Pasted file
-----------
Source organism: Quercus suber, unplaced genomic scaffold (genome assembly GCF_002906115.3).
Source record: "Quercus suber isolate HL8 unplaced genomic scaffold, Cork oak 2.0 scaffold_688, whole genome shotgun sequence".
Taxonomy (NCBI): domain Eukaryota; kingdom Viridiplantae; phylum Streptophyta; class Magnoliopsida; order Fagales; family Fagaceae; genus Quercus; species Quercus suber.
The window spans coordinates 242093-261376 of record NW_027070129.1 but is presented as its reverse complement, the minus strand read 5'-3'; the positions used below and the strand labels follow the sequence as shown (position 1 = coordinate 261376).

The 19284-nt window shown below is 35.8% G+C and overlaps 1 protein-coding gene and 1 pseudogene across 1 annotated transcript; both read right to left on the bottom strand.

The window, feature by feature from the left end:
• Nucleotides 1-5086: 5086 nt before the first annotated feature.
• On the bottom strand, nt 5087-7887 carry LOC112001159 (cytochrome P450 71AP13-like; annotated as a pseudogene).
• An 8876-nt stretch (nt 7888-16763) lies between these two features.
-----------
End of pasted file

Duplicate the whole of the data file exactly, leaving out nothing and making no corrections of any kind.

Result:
Source organism: Quercus suber, unplaced genomic scaffold (genome assembly GCF_002906115.3).
Source record: "Quercus suber isolate HL8 unplaced genomic scaffold, Cork oak 2.0 scaffold_688, whole genome shotgun sequence".
Taxonomy (NCBI): domain Eukaryota; kingdom Viridiplantae; phylum Streptophyta; class Magnoliopsida; order Fagales; family Fagaceae; genus Quercus; species Quercus suber.
The window spans coordinates 242093-261376 of record NW_027070129.1 but is presented as its reverse complement, the minus strand read 5'-3'; the positions used below and the strand labels follow the sequence as shown (position 1 = coordinate 261376).

The 19284-nt window shown below is 35.8% G+C and overlaps 1 protein-coding gene and 1 pseudogene across 1 annotated transcript; both read right to left on the bottom strand.

The window, feature by feature from the left end:
• Nucleotides 1-5086: 5086 nt before the first annotated feature.
• On the bottom strand, nt 5087-7887 carry LOC112001159 (cytochrome P450 71AP13-like; annotated as a pseudogene).
• An 8876-nt stretch (nt 7888-16763) lies between these two features.